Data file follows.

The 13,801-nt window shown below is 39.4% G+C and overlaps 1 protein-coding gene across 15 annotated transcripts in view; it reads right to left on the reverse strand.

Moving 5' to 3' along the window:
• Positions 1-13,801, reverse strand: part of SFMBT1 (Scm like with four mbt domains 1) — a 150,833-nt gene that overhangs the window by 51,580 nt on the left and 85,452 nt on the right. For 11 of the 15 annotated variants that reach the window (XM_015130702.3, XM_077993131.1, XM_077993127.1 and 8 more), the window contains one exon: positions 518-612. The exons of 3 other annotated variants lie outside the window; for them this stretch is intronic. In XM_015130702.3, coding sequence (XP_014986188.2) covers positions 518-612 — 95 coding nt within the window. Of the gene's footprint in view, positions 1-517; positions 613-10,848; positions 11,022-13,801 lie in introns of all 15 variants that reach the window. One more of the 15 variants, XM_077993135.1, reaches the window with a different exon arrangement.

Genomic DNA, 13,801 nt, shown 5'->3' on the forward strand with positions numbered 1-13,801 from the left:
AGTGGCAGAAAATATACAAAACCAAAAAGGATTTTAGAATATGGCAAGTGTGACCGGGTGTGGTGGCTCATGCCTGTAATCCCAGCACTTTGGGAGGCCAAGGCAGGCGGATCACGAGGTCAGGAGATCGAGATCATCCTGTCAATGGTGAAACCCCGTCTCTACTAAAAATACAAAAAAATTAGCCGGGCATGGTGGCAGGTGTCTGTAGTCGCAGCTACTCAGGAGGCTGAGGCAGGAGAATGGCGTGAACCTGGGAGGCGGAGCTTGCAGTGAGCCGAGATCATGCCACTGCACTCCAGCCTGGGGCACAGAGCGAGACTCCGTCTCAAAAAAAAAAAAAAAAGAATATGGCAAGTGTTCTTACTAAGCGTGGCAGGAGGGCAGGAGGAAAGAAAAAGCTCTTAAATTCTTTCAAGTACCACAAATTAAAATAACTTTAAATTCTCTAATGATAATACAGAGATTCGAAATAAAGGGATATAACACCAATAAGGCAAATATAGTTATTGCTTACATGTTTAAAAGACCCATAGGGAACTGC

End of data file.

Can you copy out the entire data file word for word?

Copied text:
The 13,801-nt window shown below is 39.4% G+C and overlaps 1 protein-coding gene across 15 annotated transcripts in view; it reads right to left on the reverse strand.

Moving 5' to 3' along the window:
• Positions 1-13,801, reverse strand: part of SFMBT1 (Scm like with four mbt domains 1) — a 150,833-nt gene that overhangs the window by 51,580 nt on the left and 85,452 nt on the right. For 11 of the 15 annotated variants that reach the window (XM_015130702.3, XM_077993131.1, XM_077993127.1 and 8 more), the window contains one exon: positions 518-612. The exons of 3 other annotated variants lie outside the window; for them this stretch is intronic. In XM_015130702.3, coding sequence (XP_014986188.2) covers positions 518-612 — 95 coding nt within the window. Of the gene's footprint in view, positions 1-517; positions 613-10,848; positions 11,022-13,801 lie in introns of all 15 variants that reach the window. One more of the 15 variants, XM_077993135.1, reaches the window with a different exon arrangement.

Genomic DNA, 13,801 nt, shown 5'->3' on the forward strand with positions numbered 1-13,801 from the left:
AGTGGCAGAAAATATACAAAACCAAAAAGGATTTTAGAATATGGCAAGTGTGACCGGGTGTGGTGGCTCATGCCTGTAATCCCAGCACTTTGGGAGGCCAAGGCAGGCGGATCACGAGGTCAGGAGATCGAGATCATCCTGTCAATGGTGAAACCCCGTCTCTACTAAAAATACAAAAAAATTAGCCGGGCATGGTGGCAGGTGTCTGTAGTCGCAGCTACTCAGGAGGCTGAGGCAGGAGAATGGCGTGAACCTGGGAGGCGGAGCTTGCAGTGAGCCGAGATCATGCCACTGCACTCCAGCCTGGGGCACAGAGCGAGACTCCGTCTCAAAAAAAAAAAAAAAAGAATATGGCAAGTGTTCTTACTAAGCGTGGCAGGAGGGCAGGAGGAAAGAAAAAGCTCTTAAATTCTTTCAAGTACCACAAATTAAAATAACTTTAAATTCTCTAATGATAATACAGAGATTCGAAATAAAGGGATATAACACCAATAAGGCAAATATAGTTATTGCTTACATGTTTAAAAGACCCATAGGGAACTGC